Offline nixfu

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Re: EEVblog #1086 - 5 year Solar Power Payback?
« Reply #8 on: May 24, 2018, 02:12:51 am »
This makes the whole building your own Homebrew PowerWall battery bank using free/recycled 18650's look more and more reasonable. See: Youtuber: HBPowerwall.




ALSO, I would suggest you do an analysis of using a traditional large lead-acid or AGM battery storage system cost and see if that has a better payoff than the fancy new lithium based ones.  I bet that would be a much better way to get payoff of your excess daytime energy production.
 

Online KrudyZ

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Re: EEVblog #1086 - 5 year Solar Power Payback?
« Reply #9 on: May 24, 2018, 02:15:14 am »
I think you also need to look at how many people keep their homes =>10yrs.  If most move under that, there is little sense in installing it.

That logic seems a bit flawed. Presumably, having a lower expected electricity bill would be a value add for the new owner as well, so it should increase the resell value of the home.
 

Offline coppice

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Re: EEVblog #1086 - 5 year Solar Power Payback?
« Reply #10 on: May 24, 2018, 02:18:31 am »
I think you also need to look at how many people keep their homes =>10yrs.  If most move under that, there is little sense in installing it.

That logic seems a bit flawed. Presumably, having a lower expected electricity bill would be a value add for the new owner as well, so it should increase the resell value of the home.
Property agents say few buyers see value in solar panels, so why would they see value in battery packs?
 

Offline orion242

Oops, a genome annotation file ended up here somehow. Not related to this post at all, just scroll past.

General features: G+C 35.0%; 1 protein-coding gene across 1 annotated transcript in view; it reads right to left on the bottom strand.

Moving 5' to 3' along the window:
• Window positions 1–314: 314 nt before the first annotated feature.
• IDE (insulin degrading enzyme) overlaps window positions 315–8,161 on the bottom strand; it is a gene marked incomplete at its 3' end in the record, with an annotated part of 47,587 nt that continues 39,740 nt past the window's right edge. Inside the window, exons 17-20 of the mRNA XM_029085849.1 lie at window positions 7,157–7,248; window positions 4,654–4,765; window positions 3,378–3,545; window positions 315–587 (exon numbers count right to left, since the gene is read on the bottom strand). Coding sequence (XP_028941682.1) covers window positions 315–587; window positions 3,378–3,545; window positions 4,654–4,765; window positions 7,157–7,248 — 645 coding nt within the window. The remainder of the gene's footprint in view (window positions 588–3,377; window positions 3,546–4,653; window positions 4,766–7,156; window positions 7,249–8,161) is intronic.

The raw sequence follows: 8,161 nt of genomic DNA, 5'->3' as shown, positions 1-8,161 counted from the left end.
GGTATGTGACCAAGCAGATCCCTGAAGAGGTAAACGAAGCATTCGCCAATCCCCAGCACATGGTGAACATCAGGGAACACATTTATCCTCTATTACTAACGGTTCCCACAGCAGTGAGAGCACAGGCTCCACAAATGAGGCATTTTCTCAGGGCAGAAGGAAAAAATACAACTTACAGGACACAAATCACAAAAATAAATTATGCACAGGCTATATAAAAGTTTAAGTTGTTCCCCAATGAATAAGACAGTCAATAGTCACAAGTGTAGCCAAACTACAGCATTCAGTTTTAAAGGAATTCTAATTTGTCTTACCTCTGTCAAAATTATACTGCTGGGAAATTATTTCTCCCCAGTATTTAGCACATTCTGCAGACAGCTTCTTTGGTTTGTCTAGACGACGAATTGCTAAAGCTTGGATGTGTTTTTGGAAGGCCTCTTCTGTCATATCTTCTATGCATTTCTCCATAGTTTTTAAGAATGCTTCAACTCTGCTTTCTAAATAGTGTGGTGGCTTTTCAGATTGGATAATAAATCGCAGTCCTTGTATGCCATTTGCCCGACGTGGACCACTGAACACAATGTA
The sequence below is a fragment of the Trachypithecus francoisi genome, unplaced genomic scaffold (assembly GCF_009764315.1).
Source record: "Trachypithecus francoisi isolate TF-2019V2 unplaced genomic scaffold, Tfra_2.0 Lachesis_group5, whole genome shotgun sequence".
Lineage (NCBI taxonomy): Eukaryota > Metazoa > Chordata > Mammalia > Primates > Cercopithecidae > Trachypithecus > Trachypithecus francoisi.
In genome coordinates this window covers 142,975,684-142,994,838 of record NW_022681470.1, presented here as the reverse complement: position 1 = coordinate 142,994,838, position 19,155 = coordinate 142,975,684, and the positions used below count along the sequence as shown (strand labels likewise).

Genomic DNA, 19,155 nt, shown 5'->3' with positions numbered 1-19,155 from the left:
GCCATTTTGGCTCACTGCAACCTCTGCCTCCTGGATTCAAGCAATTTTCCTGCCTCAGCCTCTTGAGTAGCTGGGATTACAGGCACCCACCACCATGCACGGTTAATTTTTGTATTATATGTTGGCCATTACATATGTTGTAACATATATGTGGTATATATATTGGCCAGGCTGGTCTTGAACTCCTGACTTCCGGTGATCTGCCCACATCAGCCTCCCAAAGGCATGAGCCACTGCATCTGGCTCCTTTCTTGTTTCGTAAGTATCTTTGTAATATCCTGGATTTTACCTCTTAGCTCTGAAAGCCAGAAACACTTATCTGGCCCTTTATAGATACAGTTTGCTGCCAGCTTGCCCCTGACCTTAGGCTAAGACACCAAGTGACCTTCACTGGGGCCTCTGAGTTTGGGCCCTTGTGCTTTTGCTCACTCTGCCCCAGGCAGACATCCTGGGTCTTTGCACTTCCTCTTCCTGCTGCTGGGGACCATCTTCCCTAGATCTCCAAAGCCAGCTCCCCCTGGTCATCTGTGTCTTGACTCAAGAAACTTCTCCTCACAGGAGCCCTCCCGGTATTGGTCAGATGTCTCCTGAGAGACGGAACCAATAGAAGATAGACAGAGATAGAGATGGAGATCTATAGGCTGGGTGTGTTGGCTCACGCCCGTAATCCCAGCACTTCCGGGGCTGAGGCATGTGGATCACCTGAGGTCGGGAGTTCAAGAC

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Re: EEVblog #1086 - 5 year Solar Power Payback?
« Reply #11 on: May 24, 2018, 02:23:25 am »
You rarely get the full value out of a home improvement when you sell in my experience.  Put a new roof on my current house.  Is the next buyer going to give me an extra 10K?  Doubtful, they will expect the roof doesn't leak...

Even then, why would I shell out the coin for something that may not break even before I sell from a financial point of view?  Save the earth, solar nerd, good feed in rates, ect sure.  Massive tax credits, maybe.  Till I get to the house I plan on dying in, cannot see shelling out the coin myself unless the payback math is ~5yrs or less.
« Last Edit: May 24, 2018, 03:42:47 am by orion242 »
 

Online ChunkyPastaSauce

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Re: EEVblog #1086 - 5 year Solar Power Payback?
« Reply #12 on: May 24, 2018, 03:36:38 am »
Lot of people are going to have large kwh batteries packs parked in garages or connected lots for large portions of the day.... likely to go a long way if standardized.
 

Offline maelli

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Re: EEVblog #1086 - 5 year Solar Power Payback?
« Reply #13 on: May 24, 2018, 04:13:49 am »
4000kwh per year, not bad for a 3.0kW system.
My 8.7kW system will give me (first 12 months are soon over) around 10000kwh per year.


Difference Switzerland to Australia apparently 16%.

I also said no to battery, my reasons are different: in winter we need a lot juice, PV production is low.
In summer the opposite.  summer/winter batteries do not exist.

Did you consider installing an electric (heat pump) water heater?
I have one and have it connected to a relay in the solar inverter. Over 800W PV, then heater starts.
Nice side effect: these things dry the air in the basement.


 

Offline NANDBlog

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Re: EEVblog #1086 - 5 year Solar Power Payback?
« Reply #14 on: May 24, 2018, 04:23:27 am »
Interesting results - and, yes, the feed in tariffs around Sydney haven't been particularly attractive.

I have contemplated going down this path, but getting to know what gear is out there with its pros and cons is something that I baulk at.  Knowing what to believe in online reviews is one challenge.

Any recommendations?  (For reliable information sources)